A recent survey conducted by KPMG International confirms what many in the infrastructure industry already knew: current infrastructure investment is insufficient to support economic growth and politics frequently influences infrastructure development in the United States. In this global survey, KPMG surveyed 455 infrastructure executives, including 118 from the United States.
While much of the recent industry press has focused on the lack of available financing as the primary challenge to delivering infrastructure, a vast majority of the respondents indicated that governmental effectiveness and current economic conditions are bigger hurdles than available financing. The respondents expressed specific concerns over what they viewed as an overly politicized process, changing public policy, and excessive government bureaucracy. When asked how governmental agencies could enhance their effectiveness in delivering infrastructure, respondents suggested making infrastructure delivery less influenced by political considerations, increasing transparency in infrastructure spending, and expanding the use of public-private partnerships (PPPs).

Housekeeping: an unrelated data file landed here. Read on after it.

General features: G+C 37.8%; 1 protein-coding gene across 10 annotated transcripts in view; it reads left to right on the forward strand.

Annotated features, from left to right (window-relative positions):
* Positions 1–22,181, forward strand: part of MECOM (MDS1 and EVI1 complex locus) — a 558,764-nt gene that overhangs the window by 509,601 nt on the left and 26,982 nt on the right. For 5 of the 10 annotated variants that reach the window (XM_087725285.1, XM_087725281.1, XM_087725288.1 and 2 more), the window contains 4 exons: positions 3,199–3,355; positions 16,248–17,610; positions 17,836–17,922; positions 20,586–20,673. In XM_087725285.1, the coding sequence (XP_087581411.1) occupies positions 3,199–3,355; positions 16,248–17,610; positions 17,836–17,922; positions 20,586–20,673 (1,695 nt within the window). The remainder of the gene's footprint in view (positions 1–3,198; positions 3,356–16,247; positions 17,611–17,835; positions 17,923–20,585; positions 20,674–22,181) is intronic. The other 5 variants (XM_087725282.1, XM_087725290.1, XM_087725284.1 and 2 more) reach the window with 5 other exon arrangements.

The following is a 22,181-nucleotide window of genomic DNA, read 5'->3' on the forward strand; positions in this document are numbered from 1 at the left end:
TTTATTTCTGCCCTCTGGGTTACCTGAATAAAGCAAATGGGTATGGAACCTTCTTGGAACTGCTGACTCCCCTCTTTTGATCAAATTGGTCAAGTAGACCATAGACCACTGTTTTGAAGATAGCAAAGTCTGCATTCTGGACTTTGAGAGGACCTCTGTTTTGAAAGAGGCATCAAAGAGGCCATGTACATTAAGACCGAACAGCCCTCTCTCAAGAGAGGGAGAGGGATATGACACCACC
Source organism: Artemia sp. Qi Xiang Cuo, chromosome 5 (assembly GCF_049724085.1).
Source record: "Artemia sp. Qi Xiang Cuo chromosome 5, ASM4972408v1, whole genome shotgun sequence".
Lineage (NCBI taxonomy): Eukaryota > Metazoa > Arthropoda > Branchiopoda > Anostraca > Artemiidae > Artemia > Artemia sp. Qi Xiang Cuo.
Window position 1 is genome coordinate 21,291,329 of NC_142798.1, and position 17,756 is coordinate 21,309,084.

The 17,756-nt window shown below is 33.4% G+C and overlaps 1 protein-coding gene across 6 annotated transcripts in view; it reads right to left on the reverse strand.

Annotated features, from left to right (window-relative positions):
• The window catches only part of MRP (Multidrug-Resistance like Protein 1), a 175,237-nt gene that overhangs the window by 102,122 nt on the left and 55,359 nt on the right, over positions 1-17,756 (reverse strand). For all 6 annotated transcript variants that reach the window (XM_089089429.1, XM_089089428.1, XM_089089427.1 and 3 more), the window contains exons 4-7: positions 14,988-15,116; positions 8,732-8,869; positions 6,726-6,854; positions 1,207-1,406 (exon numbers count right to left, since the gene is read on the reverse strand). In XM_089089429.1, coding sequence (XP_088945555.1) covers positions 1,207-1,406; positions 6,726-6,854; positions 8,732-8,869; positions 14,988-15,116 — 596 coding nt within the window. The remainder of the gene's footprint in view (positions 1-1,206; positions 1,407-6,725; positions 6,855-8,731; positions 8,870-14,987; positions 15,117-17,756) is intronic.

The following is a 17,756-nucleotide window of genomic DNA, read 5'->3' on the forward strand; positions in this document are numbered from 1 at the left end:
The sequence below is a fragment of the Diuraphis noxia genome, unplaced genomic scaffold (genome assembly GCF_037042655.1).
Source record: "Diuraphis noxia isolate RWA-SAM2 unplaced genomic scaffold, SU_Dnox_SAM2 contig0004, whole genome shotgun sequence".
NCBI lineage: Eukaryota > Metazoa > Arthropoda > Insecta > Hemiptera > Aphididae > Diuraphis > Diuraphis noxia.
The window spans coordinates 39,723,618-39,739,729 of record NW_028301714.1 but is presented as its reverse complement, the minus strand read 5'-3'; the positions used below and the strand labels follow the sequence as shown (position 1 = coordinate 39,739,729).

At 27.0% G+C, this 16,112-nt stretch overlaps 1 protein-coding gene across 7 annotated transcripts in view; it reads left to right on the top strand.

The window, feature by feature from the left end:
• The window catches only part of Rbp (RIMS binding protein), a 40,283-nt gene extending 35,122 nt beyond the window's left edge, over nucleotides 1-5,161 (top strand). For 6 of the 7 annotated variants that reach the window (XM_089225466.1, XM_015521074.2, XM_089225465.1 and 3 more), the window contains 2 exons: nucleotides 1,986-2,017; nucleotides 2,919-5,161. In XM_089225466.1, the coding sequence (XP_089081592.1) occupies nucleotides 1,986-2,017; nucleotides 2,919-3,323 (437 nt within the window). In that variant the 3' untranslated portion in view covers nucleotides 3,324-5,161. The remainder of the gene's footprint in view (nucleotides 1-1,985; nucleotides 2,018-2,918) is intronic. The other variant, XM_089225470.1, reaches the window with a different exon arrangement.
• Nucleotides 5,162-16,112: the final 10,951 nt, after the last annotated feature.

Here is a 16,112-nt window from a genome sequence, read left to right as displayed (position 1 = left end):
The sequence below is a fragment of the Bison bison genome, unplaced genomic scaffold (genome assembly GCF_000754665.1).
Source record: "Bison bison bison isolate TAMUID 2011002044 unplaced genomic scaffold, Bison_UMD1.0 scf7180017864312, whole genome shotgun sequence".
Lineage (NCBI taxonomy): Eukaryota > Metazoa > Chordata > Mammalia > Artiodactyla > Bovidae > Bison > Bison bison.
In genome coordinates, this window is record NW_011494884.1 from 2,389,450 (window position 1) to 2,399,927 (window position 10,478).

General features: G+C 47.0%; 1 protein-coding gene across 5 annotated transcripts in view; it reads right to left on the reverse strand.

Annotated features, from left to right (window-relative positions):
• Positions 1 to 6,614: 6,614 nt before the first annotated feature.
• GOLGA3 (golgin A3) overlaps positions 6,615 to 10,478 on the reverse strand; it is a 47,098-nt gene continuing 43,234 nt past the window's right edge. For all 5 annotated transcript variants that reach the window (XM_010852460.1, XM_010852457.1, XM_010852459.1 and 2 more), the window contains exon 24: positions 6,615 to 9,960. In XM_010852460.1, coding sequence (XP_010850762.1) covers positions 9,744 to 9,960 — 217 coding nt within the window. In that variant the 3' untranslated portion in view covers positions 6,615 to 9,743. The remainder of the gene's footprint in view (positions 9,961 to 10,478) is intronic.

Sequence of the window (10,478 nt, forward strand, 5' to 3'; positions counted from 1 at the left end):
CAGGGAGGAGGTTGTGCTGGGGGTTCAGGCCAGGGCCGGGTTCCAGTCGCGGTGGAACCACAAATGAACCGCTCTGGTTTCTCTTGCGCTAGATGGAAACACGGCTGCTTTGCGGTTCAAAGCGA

Recent examples of PPP projects played out in the political arena include the SH 121 project in Texas and the proposed long-term leases of the Pennsylvania Turnpike and Alligator Alley. California, which had pioneered PPPs in the early 1990s, only recently overcame objections from various political stakeholders in the intervening years. We are hopeful that California’s new legislation authorizing design-build and PPPs for Caltrans and regional transportation authorities is a step toward improved transportation infrastructure delivery. Given the current administration’s focus on infrastructure, Congress and the administration may now act to address the long-term needs for a stable means of funding infrastructure development and maintenance, without the political roadblocks.
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